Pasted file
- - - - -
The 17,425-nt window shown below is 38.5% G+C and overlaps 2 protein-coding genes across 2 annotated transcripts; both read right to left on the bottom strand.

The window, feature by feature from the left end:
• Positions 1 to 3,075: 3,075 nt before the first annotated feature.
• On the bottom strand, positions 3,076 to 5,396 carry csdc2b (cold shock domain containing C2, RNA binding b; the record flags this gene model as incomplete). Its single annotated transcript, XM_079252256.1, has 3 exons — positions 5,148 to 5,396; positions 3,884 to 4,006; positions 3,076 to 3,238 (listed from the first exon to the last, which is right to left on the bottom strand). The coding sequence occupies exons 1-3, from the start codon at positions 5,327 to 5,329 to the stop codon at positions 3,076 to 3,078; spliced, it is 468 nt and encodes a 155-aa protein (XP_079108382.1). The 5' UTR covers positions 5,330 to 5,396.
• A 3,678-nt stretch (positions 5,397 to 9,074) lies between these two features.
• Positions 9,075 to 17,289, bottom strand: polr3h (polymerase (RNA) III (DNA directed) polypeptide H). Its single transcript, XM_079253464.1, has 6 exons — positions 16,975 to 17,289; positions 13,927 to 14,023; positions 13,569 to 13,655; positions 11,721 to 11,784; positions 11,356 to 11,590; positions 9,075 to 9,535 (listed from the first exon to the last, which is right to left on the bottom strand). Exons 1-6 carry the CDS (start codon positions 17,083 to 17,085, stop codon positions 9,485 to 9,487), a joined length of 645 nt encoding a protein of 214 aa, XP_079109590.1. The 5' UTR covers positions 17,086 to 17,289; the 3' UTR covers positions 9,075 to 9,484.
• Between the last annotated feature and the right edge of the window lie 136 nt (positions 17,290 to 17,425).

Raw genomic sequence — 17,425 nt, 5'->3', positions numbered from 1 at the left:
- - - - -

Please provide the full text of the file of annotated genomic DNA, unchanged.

The 17,425-nt window shown below is 38.5% G+C and overlaps 2 protein-coding genes across 2 annotated transcripts; both read right to left on the bottom strand.

The window, feature by feature from the left end:
• Positions 1 to 3,075: 3,075 nt before the first annotated feature.
• On the bottom strand, positions 3,076 to 5,396 carry csdc2b (cold shock domain containing C2, RNA binding b; the record flags this gene model as incomplete). Its single annotated transcript, XM_079252256.1, has 3 exons — positions 5,148 to 5,396; positions 3,884 to 4,006; positions 3,076 to 3,238 (listed from the first exon to the last, which is right to left on the bottom strand). The coding sequence occupies exons 1-3, from the start codon at positions 5,327 to 5,329 to the stop codon at positions 3,076 to 3,078; spliced, it is 468 nt and encodes a 155-aa protein (XP_079108382.1). The 5' UTR covers positions 5,330 to 5,396.
• A 3,678-nt stretch (positions 5,397 to 9,074) lies between these two features.
• Positions 9,075 to 17,289, bottom strand: polr3h (polymerase (RNA) III (DNA directed) polypeptide H). Its single transcript, XM_079253464.1, has 6 exons — positions 16,975 to 17,289; positions 13,927 to 14,023; positions 13,569 to 13,655; positions 11,721 to 11,784; positions 11,356 to 11,590; positions 9,075 to 9,535 (listed from the first exon to the last, which is right to left on the bottom strand). Exons 1-6 carry the CDS (start codon positions 17,083 to 17,085, stop codon positions 9,485 to 9,487), a joined length of 645 nt encoding a protein of 214 aa, XP_079109590.1. The 5' UTR covers positions 17,086 to 17,289; the 3' UTR covers positions 9,075 to 9,484.
• Between the last annotated feature and the right edge of the window lie 136 nt (positions 17,290 to 17,425).

Raw genomic sequence — 17,425 nt, 5'->3', positions numbered from 1 at the left: